The European Union said on Tuesday that China has pledged to guarantee the supply of rare earths, minerals essential to high-tech industry, to Europe as the two sides wrapped up high-level economic talks.

“I made the point very strongly that this is a major concern to EU business. Any disruption to supplies is totally not to anyone’s benefit. Chinese colleagues reiterated that the supply of rare earths will be sustained,” EU Trade Commissioner Karel De Gucht told reporters following the talks.

China accounts for 97 percent of the global production of rare earths, essential to high-tech products such as cell phones, computer drives and hybrid cars. Countries worldwide were alarmed when Beijing blocked shipments of the minerals to Japan earlier this year amid a squabble over disputed islands.

The commitment was made during the third China-EU High-Level Economic and Trade Dialogue, where progress was also made on a possible treaty to increase investment from both sides, he said.

The EU is China’s largest trading partner, while China is the EU’s second-largest trading partner behind the United States. Two-way trade for the first 11 months this year reached $433.9 billion, an increase of 33 percent from the previous year.

During the opening of the forum, Vice Premier Wang Qishan said that China had also taken steps to help European nations combat the sovereign debt crisis.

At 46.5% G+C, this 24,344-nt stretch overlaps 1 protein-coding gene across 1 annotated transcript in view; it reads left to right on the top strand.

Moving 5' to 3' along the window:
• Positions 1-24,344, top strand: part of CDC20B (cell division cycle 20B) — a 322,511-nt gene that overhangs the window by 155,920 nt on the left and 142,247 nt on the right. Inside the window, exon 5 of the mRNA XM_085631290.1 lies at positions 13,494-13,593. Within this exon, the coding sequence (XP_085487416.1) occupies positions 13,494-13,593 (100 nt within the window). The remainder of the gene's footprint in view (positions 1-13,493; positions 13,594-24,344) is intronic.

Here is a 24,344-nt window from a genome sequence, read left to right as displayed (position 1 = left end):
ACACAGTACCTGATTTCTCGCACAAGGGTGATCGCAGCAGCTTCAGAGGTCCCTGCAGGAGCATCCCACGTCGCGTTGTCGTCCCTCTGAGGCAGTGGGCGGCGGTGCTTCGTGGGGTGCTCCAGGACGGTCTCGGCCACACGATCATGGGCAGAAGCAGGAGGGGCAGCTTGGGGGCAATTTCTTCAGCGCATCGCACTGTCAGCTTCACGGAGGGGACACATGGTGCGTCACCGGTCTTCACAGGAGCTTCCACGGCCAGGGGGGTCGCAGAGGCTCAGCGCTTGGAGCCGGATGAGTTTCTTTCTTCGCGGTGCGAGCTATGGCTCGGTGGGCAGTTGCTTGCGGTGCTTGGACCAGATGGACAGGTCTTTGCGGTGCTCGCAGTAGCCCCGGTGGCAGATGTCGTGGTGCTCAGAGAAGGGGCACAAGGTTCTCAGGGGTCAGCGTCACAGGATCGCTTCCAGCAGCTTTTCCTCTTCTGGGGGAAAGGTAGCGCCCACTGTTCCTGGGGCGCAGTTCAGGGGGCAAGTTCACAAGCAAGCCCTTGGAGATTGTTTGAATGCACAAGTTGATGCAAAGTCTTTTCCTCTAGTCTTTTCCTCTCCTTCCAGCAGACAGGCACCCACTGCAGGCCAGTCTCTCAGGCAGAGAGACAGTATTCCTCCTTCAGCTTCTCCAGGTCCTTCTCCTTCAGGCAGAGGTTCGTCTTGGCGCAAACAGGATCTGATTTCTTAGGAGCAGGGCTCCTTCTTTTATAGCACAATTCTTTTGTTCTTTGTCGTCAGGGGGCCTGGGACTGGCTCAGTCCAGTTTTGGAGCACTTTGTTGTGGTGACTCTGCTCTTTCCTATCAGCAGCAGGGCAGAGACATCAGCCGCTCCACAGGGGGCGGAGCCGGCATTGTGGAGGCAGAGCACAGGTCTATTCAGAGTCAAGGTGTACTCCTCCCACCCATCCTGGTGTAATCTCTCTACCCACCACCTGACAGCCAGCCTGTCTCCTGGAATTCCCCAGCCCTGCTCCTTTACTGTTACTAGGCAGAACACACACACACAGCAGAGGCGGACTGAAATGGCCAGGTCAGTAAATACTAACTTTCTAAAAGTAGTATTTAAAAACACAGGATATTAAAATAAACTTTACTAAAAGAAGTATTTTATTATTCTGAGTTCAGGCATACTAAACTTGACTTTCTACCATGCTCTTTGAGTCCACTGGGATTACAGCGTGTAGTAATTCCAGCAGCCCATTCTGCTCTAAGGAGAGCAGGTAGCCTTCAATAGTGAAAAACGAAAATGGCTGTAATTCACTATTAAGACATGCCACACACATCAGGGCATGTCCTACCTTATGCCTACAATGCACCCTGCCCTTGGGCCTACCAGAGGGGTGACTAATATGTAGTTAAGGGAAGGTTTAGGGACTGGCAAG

Mr. Wang said the two sides “should have confidence and enhance cooperation to work together for a robust, sustainable and balanced growth,” according to the official Xinhua News Agency.

EU Commissioner for Economic and Monetary Affairs Olli Rehn told the news conference that the European Union welcomes the support by China for its measures to stabilize the ongoing financial crisis.

“Economic recovery has taken hold in the EU. It is progressing and spreading from export growth to domestic demand,” he said.

Last week, EU leaders agreed to the creation of a permanent rescue mechanism for debt-laden countries in 2013 that would replace an existing bailout fund.

Ireland last month agreed to borrow up to euro 67.5 billion ($90 billion) from the EU and International Monetary Fund and implement severe spending cuts as its economy staggered under the weight of massively indebted banks.

The Irish rescue followed the EU-IMF bailout of Greece earlier this year and added to fears that other financially weak countries including Portugal and Spain would need bailouts, imperilling the future of the euro common currency.

China has also been involved in bailing out European countries, offering in October to buy Greece’s debt. Last week, Portugal said that China had pledged increased support for its efforts to climb out of a financial crisis, reportedly promising to buy $4 billion in Portuguese government debt.

Mr. Wang said global economic recovery is being hampered by weak demand, while world markets have excessive liquidity and are turbulent.

He reiterated that China would implement a prudent monetary policy to ensure the world’s second-largest economy can maintain steady growth.

“China is taking a proactive fiscal policy and stable currency policy, while the EU is actively taking measures to combat the debt crisis,” Mr. Wang said. “China and the EU should strengthen cooperation to promote strong, sustainable and all-around growth for the economies of China and EU and even the global economy.”

Other officials participating in the talks include EU Competition Commissioner Joaquin Almunia and China’s Commerce Minister Chen Deming.

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